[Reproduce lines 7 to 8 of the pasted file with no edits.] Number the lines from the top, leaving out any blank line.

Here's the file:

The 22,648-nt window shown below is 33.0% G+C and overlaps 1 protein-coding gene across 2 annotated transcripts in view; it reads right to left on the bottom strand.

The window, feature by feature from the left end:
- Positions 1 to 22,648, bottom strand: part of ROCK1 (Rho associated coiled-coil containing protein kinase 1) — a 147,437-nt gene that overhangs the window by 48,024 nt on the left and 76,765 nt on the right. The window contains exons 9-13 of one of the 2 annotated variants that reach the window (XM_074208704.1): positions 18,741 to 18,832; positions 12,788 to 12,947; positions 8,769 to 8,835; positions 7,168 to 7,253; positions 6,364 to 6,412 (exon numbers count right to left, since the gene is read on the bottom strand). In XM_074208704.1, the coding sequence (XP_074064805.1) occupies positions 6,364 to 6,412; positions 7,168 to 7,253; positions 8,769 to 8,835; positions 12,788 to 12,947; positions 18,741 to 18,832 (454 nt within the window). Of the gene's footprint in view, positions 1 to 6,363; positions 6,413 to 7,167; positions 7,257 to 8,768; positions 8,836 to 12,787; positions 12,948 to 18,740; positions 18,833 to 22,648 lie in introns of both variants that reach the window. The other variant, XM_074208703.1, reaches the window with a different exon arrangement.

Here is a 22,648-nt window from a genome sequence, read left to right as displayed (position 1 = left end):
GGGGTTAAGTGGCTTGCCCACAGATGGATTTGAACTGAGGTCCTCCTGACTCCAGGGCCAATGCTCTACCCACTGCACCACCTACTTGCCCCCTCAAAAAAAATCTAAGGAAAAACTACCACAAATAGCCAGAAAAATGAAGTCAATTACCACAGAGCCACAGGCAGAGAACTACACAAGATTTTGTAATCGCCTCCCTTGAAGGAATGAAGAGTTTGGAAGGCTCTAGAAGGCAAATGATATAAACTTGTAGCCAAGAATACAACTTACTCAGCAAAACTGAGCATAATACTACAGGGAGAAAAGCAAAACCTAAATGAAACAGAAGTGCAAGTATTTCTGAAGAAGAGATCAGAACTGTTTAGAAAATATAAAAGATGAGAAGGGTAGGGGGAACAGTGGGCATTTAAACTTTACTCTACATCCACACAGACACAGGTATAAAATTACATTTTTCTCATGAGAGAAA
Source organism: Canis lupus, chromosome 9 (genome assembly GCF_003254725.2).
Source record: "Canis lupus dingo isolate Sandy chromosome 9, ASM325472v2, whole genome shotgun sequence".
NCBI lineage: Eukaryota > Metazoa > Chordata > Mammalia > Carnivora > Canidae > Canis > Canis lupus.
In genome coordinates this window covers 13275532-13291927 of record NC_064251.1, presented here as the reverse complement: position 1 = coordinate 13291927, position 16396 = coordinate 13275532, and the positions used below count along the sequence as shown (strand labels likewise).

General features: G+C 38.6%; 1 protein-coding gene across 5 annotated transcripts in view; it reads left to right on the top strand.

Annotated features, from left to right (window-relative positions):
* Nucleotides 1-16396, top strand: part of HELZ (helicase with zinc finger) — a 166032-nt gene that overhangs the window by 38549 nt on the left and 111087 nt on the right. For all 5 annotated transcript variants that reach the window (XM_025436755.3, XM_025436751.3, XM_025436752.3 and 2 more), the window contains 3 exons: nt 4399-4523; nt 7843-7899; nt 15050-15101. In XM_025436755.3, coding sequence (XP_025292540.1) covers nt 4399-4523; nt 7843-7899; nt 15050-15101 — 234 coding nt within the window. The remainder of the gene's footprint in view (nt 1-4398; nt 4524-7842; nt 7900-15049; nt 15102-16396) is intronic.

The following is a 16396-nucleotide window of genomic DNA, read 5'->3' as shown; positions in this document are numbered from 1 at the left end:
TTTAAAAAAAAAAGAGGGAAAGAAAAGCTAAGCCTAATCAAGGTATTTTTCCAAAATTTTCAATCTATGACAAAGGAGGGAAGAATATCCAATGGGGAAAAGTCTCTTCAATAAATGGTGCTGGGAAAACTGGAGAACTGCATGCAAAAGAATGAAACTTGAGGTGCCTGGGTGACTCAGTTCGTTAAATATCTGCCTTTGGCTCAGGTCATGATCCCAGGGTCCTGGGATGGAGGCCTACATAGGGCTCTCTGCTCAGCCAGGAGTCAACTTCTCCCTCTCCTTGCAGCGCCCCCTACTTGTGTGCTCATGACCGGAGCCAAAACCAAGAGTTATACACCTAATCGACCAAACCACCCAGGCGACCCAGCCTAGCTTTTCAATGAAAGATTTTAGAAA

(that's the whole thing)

Source record: "Canis lupus dingo isolate Sandy chromosome 9, ASM325472v2, whole genome shotgun sequence".
NCBI lineage: Eukaryota > Metazoa > Chordata > Mammalia > Carnivora > Canidae > Canis > Canis lupus.